World War II
Greece sided with the Allies in World War II after Mussolini's demands for surrender were met with the famous "Oxi" (pronounced 'Okhi')(NO!) statement of Greek Prime Minister Ioannis Metaxas. Italy invaded in October of 1940, and were repulsed by Greek troops. When German troops moved in the Greek cause was hopeless, despite British military help. The Nazi timetable was slowed down during the Battle of Crete by fierce resistance, delaying the German invasion of the Soviet Union for over a month. Despite their efforts, the Nazi war machine was able to annex Greece. Following a brutal German occupation in which many Greeks died (including about 80% of Greece's Jewish community) German forces withdrew in October 1944, and the government-in-exile returned to Athens.
After the German withdrawal, the principal Greek resistance movement, which was controlled by the communists, the royalist resistance movement having cooperated with the Germans in many cases rather than allow the communist and leftist resistance to gain effective power, refused to disarm. A banned demonstration by resistance forces in Athens in December 1944 ended in battles with Greek Government and British forces.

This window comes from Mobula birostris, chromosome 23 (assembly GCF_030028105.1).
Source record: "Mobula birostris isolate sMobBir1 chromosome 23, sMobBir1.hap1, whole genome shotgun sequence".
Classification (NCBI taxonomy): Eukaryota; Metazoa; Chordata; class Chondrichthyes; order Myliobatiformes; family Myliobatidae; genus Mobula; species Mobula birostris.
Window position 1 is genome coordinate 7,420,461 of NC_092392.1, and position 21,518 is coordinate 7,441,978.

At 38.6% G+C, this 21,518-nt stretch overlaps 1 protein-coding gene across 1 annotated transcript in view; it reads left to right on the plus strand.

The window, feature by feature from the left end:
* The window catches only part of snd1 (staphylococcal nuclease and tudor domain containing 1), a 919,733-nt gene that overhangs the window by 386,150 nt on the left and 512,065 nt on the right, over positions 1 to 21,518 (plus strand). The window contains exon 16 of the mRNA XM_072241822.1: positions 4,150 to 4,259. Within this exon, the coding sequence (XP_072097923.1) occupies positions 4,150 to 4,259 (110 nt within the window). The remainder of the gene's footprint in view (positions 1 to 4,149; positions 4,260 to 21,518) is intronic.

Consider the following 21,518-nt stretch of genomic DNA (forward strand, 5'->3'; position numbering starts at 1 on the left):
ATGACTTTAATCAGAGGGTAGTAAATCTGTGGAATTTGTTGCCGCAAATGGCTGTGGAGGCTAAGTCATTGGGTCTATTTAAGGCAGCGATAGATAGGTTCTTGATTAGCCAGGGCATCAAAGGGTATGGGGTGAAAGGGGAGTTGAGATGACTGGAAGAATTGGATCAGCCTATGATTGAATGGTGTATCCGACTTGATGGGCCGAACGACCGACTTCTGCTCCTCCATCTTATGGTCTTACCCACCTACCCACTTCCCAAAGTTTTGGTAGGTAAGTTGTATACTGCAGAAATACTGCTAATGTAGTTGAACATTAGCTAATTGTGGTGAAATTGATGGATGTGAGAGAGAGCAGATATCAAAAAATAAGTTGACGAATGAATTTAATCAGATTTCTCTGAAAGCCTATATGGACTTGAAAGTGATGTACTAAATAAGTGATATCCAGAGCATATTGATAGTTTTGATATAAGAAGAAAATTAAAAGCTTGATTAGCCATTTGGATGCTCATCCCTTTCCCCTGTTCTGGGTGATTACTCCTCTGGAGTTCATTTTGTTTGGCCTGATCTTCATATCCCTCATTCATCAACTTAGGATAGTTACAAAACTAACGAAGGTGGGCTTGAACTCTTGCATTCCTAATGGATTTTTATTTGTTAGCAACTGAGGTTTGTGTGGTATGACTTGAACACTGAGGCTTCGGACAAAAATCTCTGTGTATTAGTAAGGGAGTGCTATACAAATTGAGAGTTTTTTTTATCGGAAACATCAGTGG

After liberation, Greece fell into civil war between communists and royalists. Lasting until 1949, the conflict resulted in a Royalist victory, preserving the Greek state, but at the cost of 40,000 lives. Britain provided some military aid but was too weakened by the war to continue. In 1947, the U.S. used the Truman Doctrine to send large-scale military and economic aid to Greece. In 1948 the Marshall Plan focused on the economic recovery and the rebuilding of Greece and all of Western Europe. The U.S. contributed hundreds of millions of dollars to rebuilding Greece in terms of buildings, agriculture, and industry.
In August 1949, the Greek national army forced the remaining insurgents to surrender or flee to Greece's communist neighbors. The insurgency resulted in 100,000 killed, 700,000 displaced persons inside the country, and catastrophic economic disruption. This civil war left Greek society deeply divided between leftists and rightists.